Pubdate: Thu, 23 Oct 2008
Source: Ledger-Enquirer (Columbus,GA)
Copyright: 2008 Ledger-Enquirer
Author: Tim Chitwood
Bookmark: (Cannabis)
Bookmark: (Decrim/Legalization)


Will Henao doesn't see how a government that legalizes alcohol and
cigarettes can justify marijuana prohibition.

Too much alcohol will kill you. Cigarettes can lead to cancer and
heart disease.

"I have never in my life heard of anyone overdosing on marijuana,"
said Henao, 30, a local college student. "Cigarettes and alcohol have
killed thousands of people."

A motorist can buy cigarettes and alcohol at a gas station. But anyone
who buys marijuana can go to jail, along with hardened criminals.
"You're locking someone up with a rapist, a killer, a child molester,"
he said. "Can you weigh it?"

Henao is among those who find the government's approach to marijuana
"hypocritical," believing the plant should be legal -- regulated,
restricted and taxed.

Columbus Police Sgt. Rick Stinson, the agent in charge of the regional
Metro Narcotics Task Force, believes the riddle -- of why alcohol's
legal and marijuana's not -- answers itself.

Equal access?

To which drug do underage users today have the most access? Alcohol,
Stinson said. So, we've legalized, regulated, taxed and by age
restricted access to alcohol. Has that kept youngsters today from
getting it? No. Has that increased their access? Yes.

So the argument that marijuana should be treated like alcohol is an
argument against itself, he said: "To me, that is as much of a reason
why you shouldn't legalize it... . Alcohol is the most available legal
drug our underage people have."

He believes marijuana physically can damage a user's brain. He tells
the story of a young man who was in Columbus' conditional discharge
program, which diverted small-time drug users from jail.

This youth had smoked marijuana since he was 9, having started with
his father. He got arrested and was put on probation, on the condition
he would not be jailed as long as he passed a drug test.

So he knew he would lose his freedom for smoking pot, and yet: "He
couldn't stop smoking... . He just simply would rather have gone to
jail than to quit smoking marijuana," Stinson said.

Muscogee County Juvenile Drug Court Judge Warner Kennon sees how
families deal with a child's drug use.

He recalled one youngster whose drug screening showed cocaine. The
youth maintained he never had used the drug.

But he had used marijuana. "The marijuana was laced with cocaine,"
Kennon said.

That's among the dangers of illegal drug use among the young: It puts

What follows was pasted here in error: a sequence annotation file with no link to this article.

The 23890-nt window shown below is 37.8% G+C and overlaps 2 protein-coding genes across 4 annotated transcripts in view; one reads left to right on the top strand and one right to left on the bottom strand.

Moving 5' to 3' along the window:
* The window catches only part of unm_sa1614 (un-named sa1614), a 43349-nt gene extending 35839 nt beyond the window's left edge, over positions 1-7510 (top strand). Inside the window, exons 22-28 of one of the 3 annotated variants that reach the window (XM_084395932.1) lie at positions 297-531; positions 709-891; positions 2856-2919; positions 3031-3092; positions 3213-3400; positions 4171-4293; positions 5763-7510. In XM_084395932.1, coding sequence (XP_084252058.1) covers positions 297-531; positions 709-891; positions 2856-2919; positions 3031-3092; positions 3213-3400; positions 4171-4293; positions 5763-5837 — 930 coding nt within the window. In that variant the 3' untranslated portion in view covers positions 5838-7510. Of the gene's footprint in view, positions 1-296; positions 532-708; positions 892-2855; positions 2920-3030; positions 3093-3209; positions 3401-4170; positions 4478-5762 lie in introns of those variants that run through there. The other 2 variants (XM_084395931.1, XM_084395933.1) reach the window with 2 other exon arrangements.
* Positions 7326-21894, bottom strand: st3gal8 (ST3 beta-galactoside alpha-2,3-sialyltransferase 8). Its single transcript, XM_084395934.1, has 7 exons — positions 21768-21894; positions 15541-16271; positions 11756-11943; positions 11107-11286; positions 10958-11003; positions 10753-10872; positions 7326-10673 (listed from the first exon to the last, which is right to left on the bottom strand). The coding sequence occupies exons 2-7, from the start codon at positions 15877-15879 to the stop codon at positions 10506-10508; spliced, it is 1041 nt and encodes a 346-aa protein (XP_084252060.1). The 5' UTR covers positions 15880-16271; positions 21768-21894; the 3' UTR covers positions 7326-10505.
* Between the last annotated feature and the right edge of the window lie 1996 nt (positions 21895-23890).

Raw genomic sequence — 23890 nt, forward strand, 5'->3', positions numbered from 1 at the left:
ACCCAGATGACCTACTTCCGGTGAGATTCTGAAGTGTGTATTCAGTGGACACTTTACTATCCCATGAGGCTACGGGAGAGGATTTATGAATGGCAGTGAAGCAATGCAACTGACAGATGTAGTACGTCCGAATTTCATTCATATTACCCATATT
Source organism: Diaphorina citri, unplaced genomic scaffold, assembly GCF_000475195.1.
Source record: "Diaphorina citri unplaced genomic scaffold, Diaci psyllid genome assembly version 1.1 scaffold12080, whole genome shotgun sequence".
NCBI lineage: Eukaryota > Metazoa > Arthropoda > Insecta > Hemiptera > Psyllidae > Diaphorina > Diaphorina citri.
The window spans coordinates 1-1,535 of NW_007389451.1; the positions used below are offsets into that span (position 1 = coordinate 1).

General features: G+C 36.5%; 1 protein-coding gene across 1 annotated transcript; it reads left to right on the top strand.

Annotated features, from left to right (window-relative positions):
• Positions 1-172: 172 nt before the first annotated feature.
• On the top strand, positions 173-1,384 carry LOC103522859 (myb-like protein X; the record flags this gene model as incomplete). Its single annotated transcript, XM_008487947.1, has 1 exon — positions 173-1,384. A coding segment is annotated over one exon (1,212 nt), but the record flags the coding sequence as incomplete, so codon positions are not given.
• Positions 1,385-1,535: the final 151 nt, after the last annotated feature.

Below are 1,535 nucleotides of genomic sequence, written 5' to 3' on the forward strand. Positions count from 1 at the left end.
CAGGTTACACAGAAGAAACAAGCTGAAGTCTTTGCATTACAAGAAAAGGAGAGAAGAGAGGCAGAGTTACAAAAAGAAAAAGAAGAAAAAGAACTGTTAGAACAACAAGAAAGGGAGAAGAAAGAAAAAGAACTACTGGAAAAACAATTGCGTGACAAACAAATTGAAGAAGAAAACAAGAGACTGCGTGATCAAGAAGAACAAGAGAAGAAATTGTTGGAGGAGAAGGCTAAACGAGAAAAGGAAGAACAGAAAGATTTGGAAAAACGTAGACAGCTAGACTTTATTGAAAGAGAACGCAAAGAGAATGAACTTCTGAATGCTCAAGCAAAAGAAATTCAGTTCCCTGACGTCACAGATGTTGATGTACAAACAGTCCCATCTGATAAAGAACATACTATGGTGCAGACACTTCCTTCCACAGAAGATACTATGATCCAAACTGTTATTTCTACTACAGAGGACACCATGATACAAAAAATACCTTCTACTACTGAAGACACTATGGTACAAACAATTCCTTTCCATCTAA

them in the company of criminals.

"Children tell us where you have to go to get the marijuana, usually
other things are available," Kennon said. "Oftentimes, if it's not
laced with something else, they may end up getting something they
didn't go to get to begin with."

Kennon said he opposes legalizing marijuana also because of the
disruptions it can cause in an adolescent's family relationships and
school work. Users often become lethargic, irritable and disobedient,
subject to rapid mood swings.

The THC combo

The man in charge of the medical program at the Muscogee County Jail
is Paul Morris. When those under arrest show signs of mental illness
or drug abuse, they get a blood test -- if they give their permission.

Morris finds that, much of the time, the drug that shows up in their
system is THC, the active agent in marijuana. But there usually is
something else -- alcohol, cocaine, methamphetamine.

Morris knows that people who are bipolar can set off a manic episode
through drug use. He suspects marijuana can trigger that. He knows a
combination of drugs can.

"Marijuana and alcohol combined make up 60 percent of the drug of
choice for bipolar or mentally ill patients," he said. "The mentally
ill have kind of a delicate balance, when they find that environment
and the psychotropic therapy that allows them to function in society.
The combination of the marijuana and the alcohol puts that balance
off, and that's when they end up coming to jail."

Any mix of recreational drugs might kick off a manic episode, in which
people act "like Superman on speed," Morris said. "You're really,
really excited, really strong, really aggressive, inclined to take
high risks." Marijuana and alcohol simply may be the most available
drugs, explaining why they are the ones most often detected in tests.

Morris is not saying marijuana makes you mentally ill -- unlike the
White House Office of National Drug Control Policy, which in citing
the results of a study of depressed teens' drug use states: "Using
marijuana can cause depression and other mental illnesses."

Released in May, the report titled "Teen Marijuana Use Worsens Depression:
An Analysis of Recent Data Shows 'Self-Medicating' Could Actually Make
Things Worse" cites a correlation between depression and marijuana use. It
concludes "that marijuana use can worsen depression and lead to more serious
mental disorders, such as schizophrenia, anxiety, and even suicide."

More research

According to a World Health Organization report reviewing research to
gauge "The Probable Effects of Cannabis Use," much of the evidence of
marijuana's effect on mental illness is suggestive but not definite.

Citing various studies, the report states:

"There is suggestive evidence that large doses of THC can produce an
acute psychosis in which confusion, amnesia, delusions,
hallucinations, anxiety, agitation and hypomanic symptoms predominate.
The evidence comes from laboratory studies of the effects of THC on
normal volunteers and clinical observations of psychotic symptoms in
heavy cannabis users which remit rapidly following

A 2001 report on long-term cannabis use, from the University of